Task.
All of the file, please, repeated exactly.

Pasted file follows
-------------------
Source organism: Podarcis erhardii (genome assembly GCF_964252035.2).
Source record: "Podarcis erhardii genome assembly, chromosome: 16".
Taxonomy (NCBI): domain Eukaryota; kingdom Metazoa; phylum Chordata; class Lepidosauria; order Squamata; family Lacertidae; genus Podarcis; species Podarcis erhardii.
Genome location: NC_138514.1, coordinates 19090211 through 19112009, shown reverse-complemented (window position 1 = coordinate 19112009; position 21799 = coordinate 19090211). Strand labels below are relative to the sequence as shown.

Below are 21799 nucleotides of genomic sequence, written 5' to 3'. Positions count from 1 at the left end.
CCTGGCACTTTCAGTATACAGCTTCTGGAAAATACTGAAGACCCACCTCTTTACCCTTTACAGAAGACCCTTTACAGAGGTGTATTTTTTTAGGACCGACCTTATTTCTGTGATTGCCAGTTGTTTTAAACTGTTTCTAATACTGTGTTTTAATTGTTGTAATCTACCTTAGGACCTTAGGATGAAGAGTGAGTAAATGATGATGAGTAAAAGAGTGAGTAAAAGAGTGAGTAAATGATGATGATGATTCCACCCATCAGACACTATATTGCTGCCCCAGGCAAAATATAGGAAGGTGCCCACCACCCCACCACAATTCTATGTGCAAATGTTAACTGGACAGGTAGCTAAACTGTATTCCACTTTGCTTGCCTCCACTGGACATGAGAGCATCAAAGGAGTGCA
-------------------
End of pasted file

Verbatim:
Source organism: Podarcis erhardii (genome assembly GCF_964252035.2).
Source record: "Podarcis erhardii genome assembly, chromosome: 16".
Taxonomy (NCBI): domain Eukaryota; kingdom Metazoa; phylum Chordata; class Lepidosauria; order Squamata; family Lacertidae; genus Podarcis; species Podarcis erhardii.
Genome location: NC_138514.1, coordinates 19090211 through 19112009, shown reverse-complemented (window position 1 = coordinate 19112009; position 21799 = coordinate 19090211). Strand labels below are relative to the sequence as shown.

Below are 21799 nucleotides of genomic sequence, written 5' to 3'. Positions count from 1 at the left end.
CCTGGCACTTTCAGTATACAGCTTCTGGAAAATACTGAAGACCCACCTCTTTACCCTTTACAGAAGACCCTTTACAGAGGTGTATTTTTTTAGGACCGACCTTATTTCTGTGATTGCCAGTTGTTTTAAACTGTTTCTAATACTGTGTTTTAATTGTTGTAATCTACCTTAGGACCTTAGGATGAAGAGTGAGTAAATGATGATGAGTAAAAGAGTGAGTAAAAGAGTGAGTAAATGATGATGATGATTCCACCCATCAGACACTATATTGCTGCCCCAGGCAAAATATAGGAAGGTGCCCACCACCCCACCACAATTCTATGTGCAAATGTTAACTGGACAGGTAGCTAAACTGTATTCCACTTTGCTTGCCTCCACTGGACATGAGAGCATCAAAGGAGTGCA